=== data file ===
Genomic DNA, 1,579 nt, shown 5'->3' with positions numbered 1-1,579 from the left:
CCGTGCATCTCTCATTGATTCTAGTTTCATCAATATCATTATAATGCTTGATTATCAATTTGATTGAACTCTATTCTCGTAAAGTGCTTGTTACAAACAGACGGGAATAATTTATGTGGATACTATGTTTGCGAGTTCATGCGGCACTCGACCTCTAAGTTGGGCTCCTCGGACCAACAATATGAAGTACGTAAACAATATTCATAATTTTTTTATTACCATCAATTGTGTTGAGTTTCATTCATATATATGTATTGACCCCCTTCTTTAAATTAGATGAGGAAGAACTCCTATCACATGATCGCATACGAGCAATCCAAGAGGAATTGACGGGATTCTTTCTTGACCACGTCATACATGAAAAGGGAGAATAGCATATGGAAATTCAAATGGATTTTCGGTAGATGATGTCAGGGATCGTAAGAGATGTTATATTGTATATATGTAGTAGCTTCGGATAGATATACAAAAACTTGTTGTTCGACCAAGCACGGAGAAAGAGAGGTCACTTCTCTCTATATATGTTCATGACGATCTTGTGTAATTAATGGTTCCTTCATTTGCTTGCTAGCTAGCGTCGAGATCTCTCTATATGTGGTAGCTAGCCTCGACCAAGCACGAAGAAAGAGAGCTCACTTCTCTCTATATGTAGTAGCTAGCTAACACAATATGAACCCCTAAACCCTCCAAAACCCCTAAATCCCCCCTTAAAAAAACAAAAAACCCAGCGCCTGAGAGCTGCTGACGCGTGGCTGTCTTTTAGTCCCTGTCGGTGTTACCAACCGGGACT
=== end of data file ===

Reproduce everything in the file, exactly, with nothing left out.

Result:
Genomic DNA, 1,579 nt, shown 5'->3' with positions numbered 1-1,579 from the left:
CCGTGCATCTCTCATTGATTCTAGTTTCATCAATATCATTATAATGCTTGATTATCAATTTGATTGAACTCTATTCTCGTAAAGTGCTTGTTACAAACAGACGGGAATAATTTATGTGGATACTATGTTTGCGAGTTCATGCGGCACTCGACCTCTAAGTTGGGCTCCTCGGACCAACAATATGAAGTACGTAAACAATATTCATAATTTTTTTATTACCATCAATTGTGTTGAGTTTCATTCATATATATGTATTGACCCCCTTCTTTAAATTAGATGAGGAAGAACTCCTATCACATGATCGCATACGAGCAATCCAAGAGGAATTGACGGGATTCTTTCTTGACCACGTCATACATGAAAAGGGAGAATAGCATATGGAAATTCAAATGGATTTTCGGTAGATGATGTCAGGGATCGTAAGAGATGTTATATTGTATATATGTAGTAGCTTCGGATAGATATACAAAAACTTGTTGTTCGACCAAGCACGGAGAAAGAGAGGTCACTTCTCTCTATATATGTTCATGACGATCTTGTGTAATTAATGGTTCCTTCATTTGCTTGCTAGCTAGCGTCGAGATCTCTCTATATGTGGTAGCTAGCCTCGACCAAGCACGAAGAAAGAGAGCTCACTTCTCTCTATATGTAGTAGCTAGCTAACACAATATGAACCCCTAAACCCTCCAAAACCCCTAAATCCCCCCTTAAAAAAACAAAAAACCCAGCGCCTGAGAGCTGCTGACGCGTGGCTGTCTTTTAGTCCCTGTCGGTGTTACCAACCGGGACT